“All in all, an honourable death…preferable to dying in captivity”
I agree that the horses should not be gathered, and probably wouldn’t survive it anyway. When the horse is removed as through helicopter roundups, or is killed off by man, it leaves a big gap that upsets the equilibrated life-support system benefiting other wild populations. Wild horses are also a climax species, helping to sustain other ecosystems through the grazing of grass, pruning of vegetation, and consequent bolstering of annual plant productivity. Since wild horses are already being lost to roundups, slaughter, and most recently to fire, why not do more than stand around watching them starve?
To sum up: there are three possible courses of action for these horses.
- No intervention. The horses would either somehow gain weight on their own, or they would be allowed to starve to death
- Euthanasia – if they cannot regain weight, or no one is prepared to supplement them, then for some of the worst cases, euthanasia is justifiable on welfare grounds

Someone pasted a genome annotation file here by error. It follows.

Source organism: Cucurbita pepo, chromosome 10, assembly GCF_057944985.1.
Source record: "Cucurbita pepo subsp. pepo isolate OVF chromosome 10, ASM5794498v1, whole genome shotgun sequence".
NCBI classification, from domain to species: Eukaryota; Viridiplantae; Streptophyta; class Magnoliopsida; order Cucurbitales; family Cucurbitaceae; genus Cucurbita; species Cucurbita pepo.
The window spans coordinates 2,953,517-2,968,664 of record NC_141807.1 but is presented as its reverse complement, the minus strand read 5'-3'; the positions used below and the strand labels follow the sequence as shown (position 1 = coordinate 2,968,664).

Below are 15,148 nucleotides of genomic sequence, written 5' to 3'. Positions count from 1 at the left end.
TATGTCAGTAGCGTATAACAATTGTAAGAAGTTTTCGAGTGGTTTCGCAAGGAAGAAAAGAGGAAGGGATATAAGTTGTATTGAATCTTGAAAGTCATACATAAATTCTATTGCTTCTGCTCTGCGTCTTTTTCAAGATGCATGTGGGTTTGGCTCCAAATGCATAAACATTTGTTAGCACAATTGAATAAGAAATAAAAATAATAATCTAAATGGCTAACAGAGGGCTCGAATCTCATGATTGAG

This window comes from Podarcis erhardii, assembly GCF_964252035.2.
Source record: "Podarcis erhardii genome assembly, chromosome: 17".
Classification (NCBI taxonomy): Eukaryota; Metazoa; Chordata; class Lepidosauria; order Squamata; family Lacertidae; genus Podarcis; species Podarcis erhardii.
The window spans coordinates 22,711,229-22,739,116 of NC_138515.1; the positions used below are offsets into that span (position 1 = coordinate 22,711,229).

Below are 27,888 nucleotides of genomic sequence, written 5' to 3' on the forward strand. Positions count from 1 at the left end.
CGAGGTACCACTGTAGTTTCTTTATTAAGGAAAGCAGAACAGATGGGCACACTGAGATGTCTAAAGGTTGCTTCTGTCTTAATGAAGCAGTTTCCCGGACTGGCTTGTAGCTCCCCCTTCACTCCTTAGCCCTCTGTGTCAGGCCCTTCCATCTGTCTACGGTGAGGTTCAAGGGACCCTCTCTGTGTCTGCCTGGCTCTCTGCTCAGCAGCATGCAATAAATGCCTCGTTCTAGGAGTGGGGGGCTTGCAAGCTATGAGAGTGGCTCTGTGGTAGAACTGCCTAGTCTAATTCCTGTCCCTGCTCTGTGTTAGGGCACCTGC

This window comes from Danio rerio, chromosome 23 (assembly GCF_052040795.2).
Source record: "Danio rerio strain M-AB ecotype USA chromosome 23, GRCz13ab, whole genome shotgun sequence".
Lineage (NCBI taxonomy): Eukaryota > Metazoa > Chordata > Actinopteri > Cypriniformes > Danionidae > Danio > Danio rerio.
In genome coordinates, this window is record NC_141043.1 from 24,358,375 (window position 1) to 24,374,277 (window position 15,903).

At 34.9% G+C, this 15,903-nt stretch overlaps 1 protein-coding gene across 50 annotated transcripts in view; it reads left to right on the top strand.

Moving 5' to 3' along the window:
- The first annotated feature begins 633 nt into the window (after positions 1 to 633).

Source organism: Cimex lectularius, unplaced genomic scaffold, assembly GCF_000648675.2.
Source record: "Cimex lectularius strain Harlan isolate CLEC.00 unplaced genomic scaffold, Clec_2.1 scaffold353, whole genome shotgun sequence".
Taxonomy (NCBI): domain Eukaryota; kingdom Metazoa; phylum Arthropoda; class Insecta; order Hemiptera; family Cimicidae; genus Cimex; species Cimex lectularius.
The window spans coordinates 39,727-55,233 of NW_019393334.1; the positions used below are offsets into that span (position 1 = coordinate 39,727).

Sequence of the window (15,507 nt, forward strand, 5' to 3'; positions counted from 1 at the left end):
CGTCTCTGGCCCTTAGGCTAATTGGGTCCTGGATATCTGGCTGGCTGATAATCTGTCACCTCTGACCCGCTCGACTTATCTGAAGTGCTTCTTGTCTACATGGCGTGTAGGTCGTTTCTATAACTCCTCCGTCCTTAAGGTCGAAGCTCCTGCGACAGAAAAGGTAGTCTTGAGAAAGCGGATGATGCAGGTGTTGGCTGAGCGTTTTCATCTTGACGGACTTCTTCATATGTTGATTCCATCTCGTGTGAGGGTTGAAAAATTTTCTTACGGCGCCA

- Feeding – Is welfare better served by feeding rather than doing nothing? It is also justifiable if the horses won’t likely survive otherwise.
If we believe that appropriate action should be option #3, then intervention should take place immediately before welfare declines even further.
I don’t know what the solution is beyond a reasonable doubt. I don’t even know how it is legally or logistically workable. But I absolutely do not believe that starvation should be the preferred outcome here.
What is really upsetting about this is that when it comes to an animal’s suffering it seems that supposedly intelligent and highly qualified individuals cannot use their logic and experience gained over the years to show compassion to a suffering animal. How many times do we tell pro-slaughters that starvation and slaughter are not the only two options? From an ethical standpoint, I believe that it is both appropriate and even necessary to intervene to help ensure that the wild horses retain their proper place in the landscape.